Article 7 of 10 on the Diocesan Mission
Article 8 is Diocesan Mission Progress
The last of the four policies of the Diocesan mission is: –
To reform the life of the Diocese (including our culture, ordinances, customs, use of resources, and deployment of ministry) to encourage and enable the fulfilment of the fundamental aim.
While the point of this policy is reform, we need to remind ourselves first of the fundamental aim of the mission that this policy refers to.
The fundamental aim of the mission is: –
To multiply Bible-based Christian fellowships, congregations and churches which equip and nurture their members and expand themselves, both in the Diocese and ”in all the world“.
It is to fulfil this fundamental aim that the fourfold policy has been worked out. To we need to call upon God to change us especially in our compassion for the lost. We need to establish church planting churches and new fellowships to reach our society with the gospel. We need to multiply the number of both lay and ordained ministers of the gospel. All this will require the fourth of the policies, reforming the life the Diocese.
Some reforms will come as an automatic result of any success in the mission. If there were an increase in the number of churches the size and composition of our synod would have to be reconsidered. With something like 800 members already the Synod could not cope with a large number of new churches.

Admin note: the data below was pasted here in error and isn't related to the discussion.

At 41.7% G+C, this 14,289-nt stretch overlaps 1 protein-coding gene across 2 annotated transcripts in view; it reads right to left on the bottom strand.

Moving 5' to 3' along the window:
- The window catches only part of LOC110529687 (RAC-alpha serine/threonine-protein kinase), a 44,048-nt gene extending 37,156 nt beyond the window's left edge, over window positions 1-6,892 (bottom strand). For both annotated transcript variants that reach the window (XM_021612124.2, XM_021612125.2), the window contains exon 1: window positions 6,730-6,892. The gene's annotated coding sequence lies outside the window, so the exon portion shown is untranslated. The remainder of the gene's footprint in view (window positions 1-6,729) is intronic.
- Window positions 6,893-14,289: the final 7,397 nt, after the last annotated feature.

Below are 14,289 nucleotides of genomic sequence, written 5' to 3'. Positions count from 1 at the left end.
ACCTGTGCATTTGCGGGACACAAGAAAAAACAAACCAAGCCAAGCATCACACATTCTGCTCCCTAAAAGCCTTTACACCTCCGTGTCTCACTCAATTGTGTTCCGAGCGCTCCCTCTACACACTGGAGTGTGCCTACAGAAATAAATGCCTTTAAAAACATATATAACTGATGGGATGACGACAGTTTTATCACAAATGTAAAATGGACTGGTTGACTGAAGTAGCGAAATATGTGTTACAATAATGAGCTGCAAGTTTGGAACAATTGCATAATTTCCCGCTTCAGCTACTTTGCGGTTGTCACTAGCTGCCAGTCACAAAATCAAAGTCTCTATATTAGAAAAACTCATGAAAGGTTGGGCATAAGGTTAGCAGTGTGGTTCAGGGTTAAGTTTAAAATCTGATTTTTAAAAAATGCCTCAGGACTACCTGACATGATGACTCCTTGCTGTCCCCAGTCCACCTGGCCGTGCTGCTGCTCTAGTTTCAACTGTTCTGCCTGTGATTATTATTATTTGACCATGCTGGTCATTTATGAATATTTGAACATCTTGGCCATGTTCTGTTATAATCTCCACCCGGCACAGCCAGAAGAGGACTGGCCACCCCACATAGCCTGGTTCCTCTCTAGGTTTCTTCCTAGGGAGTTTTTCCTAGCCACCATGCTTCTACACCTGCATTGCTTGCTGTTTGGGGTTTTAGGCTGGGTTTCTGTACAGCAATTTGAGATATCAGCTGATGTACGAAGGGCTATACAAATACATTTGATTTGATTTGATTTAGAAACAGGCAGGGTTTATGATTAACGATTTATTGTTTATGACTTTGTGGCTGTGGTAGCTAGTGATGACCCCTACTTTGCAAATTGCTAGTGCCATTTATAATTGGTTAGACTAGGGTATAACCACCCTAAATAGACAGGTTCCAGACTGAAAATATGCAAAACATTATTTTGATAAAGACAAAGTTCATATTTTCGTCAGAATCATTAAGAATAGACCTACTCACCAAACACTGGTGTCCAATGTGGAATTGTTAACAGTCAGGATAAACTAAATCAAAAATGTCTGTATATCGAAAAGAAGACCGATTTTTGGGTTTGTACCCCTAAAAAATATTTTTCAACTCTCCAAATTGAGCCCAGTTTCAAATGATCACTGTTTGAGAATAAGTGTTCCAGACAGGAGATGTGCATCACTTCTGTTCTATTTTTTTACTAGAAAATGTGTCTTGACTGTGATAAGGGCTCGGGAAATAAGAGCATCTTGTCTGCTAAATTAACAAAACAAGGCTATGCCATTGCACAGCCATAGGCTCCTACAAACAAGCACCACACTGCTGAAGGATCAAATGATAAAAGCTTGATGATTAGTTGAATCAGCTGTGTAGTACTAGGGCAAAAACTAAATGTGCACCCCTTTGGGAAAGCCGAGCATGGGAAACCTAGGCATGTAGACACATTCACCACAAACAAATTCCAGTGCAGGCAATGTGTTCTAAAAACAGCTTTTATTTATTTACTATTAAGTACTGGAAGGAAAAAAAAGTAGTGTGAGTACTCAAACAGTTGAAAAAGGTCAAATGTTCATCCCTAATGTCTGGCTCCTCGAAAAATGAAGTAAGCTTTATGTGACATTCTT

Other reforms may be necessary in order for us to reach new and more people. The Anglican culture is attractive and comfortable to those of us who are members, especially those of us who have grown up in it from childhood. However, if we are going to reach new people and different people, we will need to adapt to them. How we do that without losing the fundamental core of our heritage is not going to be an easy task. We will need to return to discover what is our faith at its core and how can we best express that to the city of Sydney.
Living inside a culture like Anglicanism it is very hard to see how much of our inheritance is non-essential to the gospel we preach and could be jettisoned without faithlessness. It is also hard to see what obstacles we place in the way of the lost to hear the gospel. It is like learning a language – I learnt English before kindergarten and find it hard to see what is so difficult for an adult to learn it. When I try to learn somebody else’s language I discover just how hard it is. When I look critically at English it is a language so full of irregularities and irrationalities it is a wonder that any of us can learn it. So too with Anglicanism. For the outsider it is very obscure and difficult to enter.
However, our concern is not ultimately with Anglicanism but with Christianity. If the core of Anglicanism is not Christianity, then we are in great trouble. But if the core of Anglicanism is the gospel of our Lord Jesus Christ, then removing the accretions of history and making it accessible to 21st century Australians will not be faithless but will be the right expression of Anglicanism in our day.
It is important for the Cathedral of the Diocese to give the lead in this reforming work. What happens within the Cathedral gives tacit approval to the parishes for similar reforms. We must help our Diocese in making these reforms and not hinder it by holding to archaic and obscure expressions of the gospel, implying that evangelistically motivated reform is detrimental to Christian life.